Description: Almost all of the Charles E. Fiero Papers reflect varieties of Ojibwe/Anishinaabemowin. Fiero, a missionary linguist, is best known within the field for creating the double-vowel orthography. Series I (the bulk) contains manuscripts, while Series II contains a small volume of digital media that has yet to be transferred. The collection represents fieldwork originally done between 1957 and 1993 (bulk 1957-1970s), chronologically arranged by date of first fieldwork, and contains many retranscriptions and reanalyses by Fiero from subsequent decades, illustrating his understanding of the material. The fieldnotes mostly comprise lexica and texts, and individual folders typically contain detailed background information. Fieldwork was mostly conducted in Ontario. Place names include: Berens River, Deer Lake, Pauingassi, Pikangikum, Poplar Hill, Red Lake, White Earth, Cat Lake, Doghole Bar, Fort Hope, Grassy Narrows, McDowell Lake, North Spirit Lake, and Pickle Lake.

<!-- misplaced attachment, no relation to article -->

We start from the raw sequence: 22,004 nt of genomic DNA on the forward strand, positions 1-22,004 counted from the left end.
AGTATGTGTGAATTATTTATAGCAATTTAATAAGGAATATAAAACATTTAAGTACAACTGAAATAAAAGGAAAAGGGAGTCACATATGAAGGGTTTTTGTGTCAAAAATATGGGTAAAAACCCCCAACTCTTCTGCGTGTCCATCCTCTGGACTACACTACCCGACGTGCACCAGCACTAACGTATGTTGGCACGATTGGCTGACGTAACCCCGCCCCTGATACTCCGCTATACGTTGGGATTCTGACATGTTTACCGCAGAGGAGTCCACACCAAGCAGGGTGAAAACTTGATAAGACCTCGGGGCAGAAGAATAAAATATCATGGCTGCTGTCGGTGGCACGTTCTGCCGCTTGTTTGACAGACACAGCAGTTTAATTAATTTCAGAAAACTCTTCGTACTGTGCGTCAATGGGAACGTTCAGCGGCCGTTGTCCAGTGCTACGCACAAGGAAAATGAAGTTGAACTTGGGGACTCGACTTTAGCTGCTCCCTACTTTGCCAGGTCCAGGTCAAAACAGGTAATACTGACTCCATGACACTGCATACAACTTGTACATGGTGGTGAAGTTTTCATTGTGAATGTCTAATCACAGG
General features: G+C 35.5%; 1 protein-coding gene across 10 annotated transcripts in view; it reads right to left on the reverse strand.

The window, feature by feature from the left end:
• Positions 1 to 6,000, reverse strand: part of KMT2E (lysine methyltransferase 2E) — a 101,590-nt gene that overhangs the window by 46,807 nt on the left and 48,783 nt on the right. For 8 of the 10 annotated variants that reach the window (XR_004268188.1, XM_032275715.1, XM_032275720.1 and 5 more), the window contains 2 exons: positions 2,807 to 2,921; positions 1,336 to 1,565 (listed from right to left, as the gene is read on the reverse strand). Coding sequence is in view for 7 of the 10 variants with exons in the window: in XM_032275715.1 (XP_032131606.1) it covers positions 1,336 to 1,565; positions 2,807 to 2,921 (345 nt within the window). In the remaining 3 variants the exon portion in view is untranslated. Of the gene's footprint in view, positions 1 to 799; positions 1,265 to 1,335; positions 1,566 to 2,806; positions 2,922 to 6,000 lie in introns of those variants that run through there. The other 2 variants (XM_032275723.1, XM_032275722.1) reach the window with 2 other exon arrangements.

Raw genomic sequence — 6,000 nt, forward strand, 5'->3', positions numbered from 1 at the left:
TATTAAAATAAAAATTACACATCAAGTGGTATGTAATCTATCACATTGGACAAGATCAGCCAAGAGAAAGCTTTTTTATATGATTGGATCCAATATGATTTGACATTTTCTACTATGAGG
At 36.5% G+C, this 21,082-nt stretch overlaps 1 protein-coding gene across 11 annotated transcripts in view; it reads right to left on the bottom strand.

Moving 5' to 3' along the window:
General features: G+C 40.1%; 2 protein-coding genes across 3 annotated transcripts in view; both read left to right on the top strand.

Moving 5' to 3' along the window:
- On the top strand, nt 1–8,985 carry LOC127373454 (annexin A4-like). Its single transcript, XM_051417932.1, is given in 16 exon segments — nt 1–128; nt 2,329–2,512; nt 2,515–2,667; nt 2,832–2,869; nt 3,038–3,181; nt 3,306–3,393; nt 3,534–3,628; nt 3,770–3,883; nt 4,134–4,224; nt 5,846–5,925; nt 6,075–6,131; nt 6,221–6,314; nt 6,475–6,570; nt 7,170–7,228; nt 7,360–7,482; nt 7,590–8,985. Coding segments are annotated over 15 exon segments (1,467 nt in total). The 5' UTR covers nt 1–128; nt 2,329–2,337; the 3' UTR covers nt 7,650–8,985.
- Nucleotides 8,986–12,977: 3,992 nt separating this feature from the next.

Collection: Charles E. Fiero Papers (Mss.Ms.Coll.187)

Anishinaabe | Ojibwe
Alternate forms: Chippewa, Ojibwa, Ojibway, Saulteaux
Date: 1955-2011 (bulk 1992-2011)
Extent: 350+ hours; 2500+ photographs; 100+ documents
Description: Audio recordings, photographs, and born-digital manuscripts documenting Ojibwe communities and individuals primarily in Manitoba and Ontario, with a smaller number from Minnesota and Wisconsin. Subject matter includes the photographs and ethnography of A. Irving Hallowell in these communities in the 1930s, thunderbirds, memegwesiwag, Ojibwe language, religion, ceremonies, and other traditions. The main communities concerned are Berens River, Pauingassi, Little Grand Rapids, Pikangikum, Poplar Hill, and Jackhead. The majority of the audio materials are interviews recorded in the context of producing radio documentaries for CBC Radio One from the early 1990s through late 2000s. (See Series I, Subseries 12 for the broadcast version of these documentaries.) Transcripts for both the finished documentaries and some of the interviews are located in Series II. Photographs taken during Matthews' visits to indigenous communities, museums, and other locations can be found in Series III.